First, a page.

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# Triangle bisectors.

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In triangle ABC, angle bisectors AD and BE meet at point I. Prove that angle DIB = 90 - angle BCA/2.

What I've got currently is the diagram, and that

Since triangle ABC is a triangle, its angles add up to 180, so angleABC+angle BCA+CAB=180. When we divide this equation by two we get

$$\angle{ABC}+\angle{BCA}+\angle{CAB}=180^\circ\\ \frac{\angle{ABC}}{2}+\frac{\angle{BCA}}{2}+\frac{\angle{CAB}}{2}=90^\circ$$.

Then I don't know how to proceed from here...any guiding points or help?

Jul 26, 2020

#1
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To be honest with you, geometry is not my game, so I will not try. (I am willing to, but it may be wrong anyways.) Instead of having a sloppy answer by me, check out this answer by CPhill, since this problem has been posted before.

CPhill answered very well, and it was quite easy to follow along : https://web2.0calc.com/questions/help-quick-plz_2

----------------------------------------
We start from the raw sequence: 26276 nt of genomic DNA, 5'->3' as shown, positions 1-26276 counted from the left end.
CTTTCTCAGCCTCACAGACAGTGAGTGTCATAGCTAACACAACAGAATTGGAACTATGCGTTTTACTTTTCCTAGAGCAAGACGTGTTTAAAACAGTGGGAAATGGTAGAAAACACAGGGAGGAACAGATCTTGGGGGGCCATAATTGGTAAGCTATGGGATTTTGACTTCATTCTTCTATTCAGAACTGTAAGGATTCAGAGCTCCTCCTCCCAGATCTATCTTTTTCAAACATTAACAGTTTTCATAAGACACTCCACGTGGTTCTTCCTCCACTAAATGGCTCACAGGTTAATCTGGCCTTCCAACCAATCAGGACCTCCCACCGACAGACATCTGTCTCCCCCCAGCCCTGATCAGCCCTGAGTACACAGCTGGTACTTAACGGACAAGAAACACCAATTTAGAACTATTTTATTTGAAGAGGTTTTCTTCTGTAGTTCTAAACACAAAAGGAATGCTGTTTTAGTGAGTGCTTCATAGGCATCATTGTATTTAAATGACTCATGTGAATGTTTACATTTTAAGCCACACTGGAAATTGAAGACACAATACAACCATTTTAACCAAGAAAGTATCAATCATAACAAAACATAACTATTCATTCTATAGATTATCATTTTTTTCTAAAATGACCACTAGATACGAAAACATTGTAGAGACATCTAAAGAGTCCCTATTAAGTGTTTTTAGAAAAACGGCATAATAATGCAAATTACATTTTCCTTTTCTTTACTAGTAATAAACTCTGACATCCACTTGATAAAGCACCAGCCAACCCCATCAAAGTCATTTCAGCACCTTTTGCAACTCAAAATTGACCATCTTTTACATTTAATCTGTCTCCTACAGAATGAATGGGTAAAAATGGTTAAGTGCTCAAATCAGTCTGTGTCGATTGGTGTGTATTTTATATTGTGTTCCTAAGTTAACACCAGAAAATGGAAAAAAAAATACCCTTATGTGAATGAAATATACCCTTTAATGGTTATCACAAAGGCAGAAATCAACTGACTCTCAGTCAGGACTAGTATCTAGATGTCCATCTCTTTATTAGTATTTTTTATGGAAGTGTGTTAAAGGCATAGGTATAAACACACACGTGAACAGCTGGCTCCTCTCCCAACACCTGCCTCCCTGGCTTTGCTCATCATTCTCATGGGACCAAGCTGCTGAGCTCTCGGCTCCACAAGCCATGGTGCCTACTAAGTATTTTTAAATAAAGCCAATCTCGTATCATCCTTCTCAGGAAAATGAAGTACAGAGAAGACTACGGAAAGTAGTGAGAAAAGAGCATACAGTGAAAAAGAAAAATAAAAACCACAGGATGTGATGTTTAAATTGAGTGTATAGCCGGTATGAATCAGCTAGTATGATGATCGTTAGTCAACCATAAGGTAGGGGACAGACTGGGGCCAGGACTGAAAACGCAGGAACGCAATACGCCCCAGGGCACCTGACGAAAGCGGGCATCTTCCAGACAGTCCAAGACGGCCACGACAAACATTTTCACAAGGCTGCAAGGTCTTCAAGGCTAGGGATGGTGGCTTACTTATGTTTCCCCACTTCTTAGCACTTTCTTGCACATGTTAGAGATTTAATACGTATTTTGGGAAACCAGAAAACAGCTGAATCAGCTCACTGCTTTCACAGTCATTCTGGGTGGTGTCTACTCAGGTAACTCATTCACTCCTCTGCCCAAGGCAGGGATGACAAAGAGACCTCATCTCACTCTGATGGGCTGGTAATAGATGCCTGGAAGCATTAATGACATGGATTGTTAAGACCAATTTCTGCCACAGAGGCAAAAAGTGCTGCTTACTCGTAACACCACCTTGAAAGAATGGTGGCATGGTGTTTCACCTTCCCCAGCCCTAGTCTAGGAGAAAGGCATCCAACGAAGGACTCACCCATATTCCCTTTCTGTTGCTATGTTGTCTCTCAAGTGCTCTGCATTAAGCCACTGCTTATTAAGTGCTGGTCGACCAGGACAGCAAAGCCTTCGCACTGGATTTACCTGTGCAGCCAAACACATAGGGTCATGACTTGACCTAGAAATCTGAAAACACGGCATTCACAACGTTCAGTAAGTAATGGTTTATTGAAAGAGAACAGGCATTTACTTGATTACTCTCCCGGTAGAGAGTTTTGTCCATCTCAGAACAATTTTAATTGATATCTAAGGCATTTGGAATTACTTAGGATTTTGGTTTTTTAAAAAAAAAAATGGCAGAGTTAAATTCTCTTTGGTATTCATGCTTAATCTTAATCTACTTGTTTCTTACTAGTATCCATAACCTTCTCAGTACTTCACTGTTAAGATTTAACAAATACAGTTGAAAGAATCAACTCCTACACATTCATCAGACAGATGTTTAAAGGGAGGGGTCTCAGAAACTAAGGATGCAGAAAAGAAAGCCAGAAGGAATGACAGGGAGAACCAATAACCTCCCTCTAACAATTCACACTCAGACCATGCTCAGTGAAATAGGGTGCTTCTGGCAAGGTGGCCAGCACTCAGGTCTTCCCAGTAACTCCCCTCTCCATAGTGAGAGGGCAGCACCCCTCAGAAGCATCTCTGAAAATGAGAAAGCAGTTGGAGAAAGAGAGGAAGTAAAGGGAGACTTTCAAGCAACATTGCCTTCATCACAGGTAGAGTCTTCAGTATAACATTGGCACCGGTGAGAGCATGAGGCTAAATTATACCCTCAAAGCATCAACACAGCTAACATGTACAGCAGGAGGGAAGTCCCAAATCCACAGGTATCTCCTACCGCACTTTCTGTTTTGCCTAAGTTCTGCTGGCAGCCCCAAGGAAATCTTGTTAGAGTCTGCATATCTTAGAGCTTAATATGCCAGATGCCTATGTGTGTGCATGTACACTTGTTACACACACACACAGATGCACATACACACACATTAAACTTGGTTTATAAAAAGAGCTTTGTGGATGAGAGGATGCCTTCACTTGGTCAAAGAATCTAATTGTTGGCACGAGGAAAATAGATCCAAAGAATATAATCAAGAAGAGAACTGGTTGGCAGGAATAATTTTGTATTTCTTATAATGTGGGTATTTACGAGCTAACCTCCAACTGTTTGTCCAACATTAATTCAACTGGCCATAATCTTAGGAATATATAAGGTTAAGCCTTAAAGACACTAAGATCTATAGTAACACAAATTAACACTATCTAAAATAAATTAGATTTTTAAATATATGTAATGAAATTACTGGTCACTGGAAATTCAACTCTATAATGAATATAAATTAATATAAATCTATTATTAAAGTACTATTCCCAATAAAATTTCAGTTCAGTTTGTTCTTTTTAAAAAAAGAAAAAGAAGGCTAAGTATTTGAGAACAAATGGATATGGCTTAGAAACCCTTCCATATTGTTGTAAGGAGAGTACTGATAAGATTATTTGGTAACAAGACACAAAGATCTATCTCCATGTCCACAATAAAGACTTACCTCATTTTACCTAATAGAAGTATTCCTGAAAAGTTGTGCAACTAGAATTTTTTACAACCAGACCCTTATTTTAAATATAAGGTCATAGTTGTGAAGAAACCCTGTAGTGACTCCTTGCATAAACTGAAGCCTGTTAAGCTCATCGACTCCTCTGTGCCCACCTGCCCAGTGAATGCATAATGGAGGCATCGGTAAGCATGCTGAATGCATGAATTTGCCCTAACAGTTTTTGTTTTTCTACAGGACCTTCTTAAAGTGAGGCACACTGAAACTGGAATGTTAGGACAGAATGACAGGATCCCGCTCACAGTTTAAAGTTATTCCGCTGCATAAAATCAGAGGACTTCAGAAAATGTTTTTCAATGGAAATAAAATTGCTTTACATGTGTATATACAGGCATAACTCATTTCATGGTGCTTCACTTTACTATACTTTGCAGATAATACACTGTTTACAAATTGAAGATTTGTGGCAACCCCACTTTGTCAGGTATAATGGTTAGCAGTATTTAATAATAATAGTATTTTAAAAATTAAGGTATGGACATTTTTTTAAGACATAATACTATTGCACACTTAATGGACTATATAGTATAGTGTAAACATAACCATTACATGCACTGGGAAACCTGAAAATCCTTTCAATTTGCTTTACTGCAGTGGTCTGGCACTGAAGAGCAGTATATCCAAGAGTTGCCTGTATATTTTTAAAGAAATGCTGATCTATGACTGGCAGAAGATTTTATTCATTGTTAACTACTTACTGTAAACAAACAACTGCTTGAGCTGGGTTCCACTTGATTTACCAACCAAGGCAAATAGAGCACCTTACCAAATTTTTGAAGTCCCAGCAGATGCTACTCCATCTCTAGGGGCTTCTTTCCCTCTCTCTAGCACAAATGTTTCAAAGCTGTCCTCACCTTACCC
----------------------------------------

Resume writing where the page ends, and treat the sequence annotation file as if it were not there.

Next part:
Jul 26, 2020
#2
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I don't quite understand why Cphill chose to rearrange the equation like that though.

gwenspooner85  Jul 26, 2020
#4
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I mean, as you can see he did almost the same approach as you, gwenspooner85, so I think you should be able to decipher his thinking

iamhappy  Jul 26, 2020
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In triangle ABC, angle bisectors AD and BE meet at a point I. Prove that angle DIB = 90 - angle BCA/2.

I'm purposely using a right-angled triangle because it gives me a better overall picture. Angle ADB = 180º - (90º + 30º) = 60º

Angle  DIB = 90º ∠BCA /2               ∠DIB = 90º - 30º/2 = 75º

Look at a triangle BID                       ∠DIB = 180º - (45º + 60º) = 75º ( This is one way to prove it...This may not be the answer they're looking for.)  Jul 26, 2020
edited by Dragan  Jul 26, 2020
#5
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Ah...I see, thank you. I think I prefer this way. But instead of using numbers, using variables would provide an overall proof for any angle degrees values.

gwenspooner85  Jul 26, 2020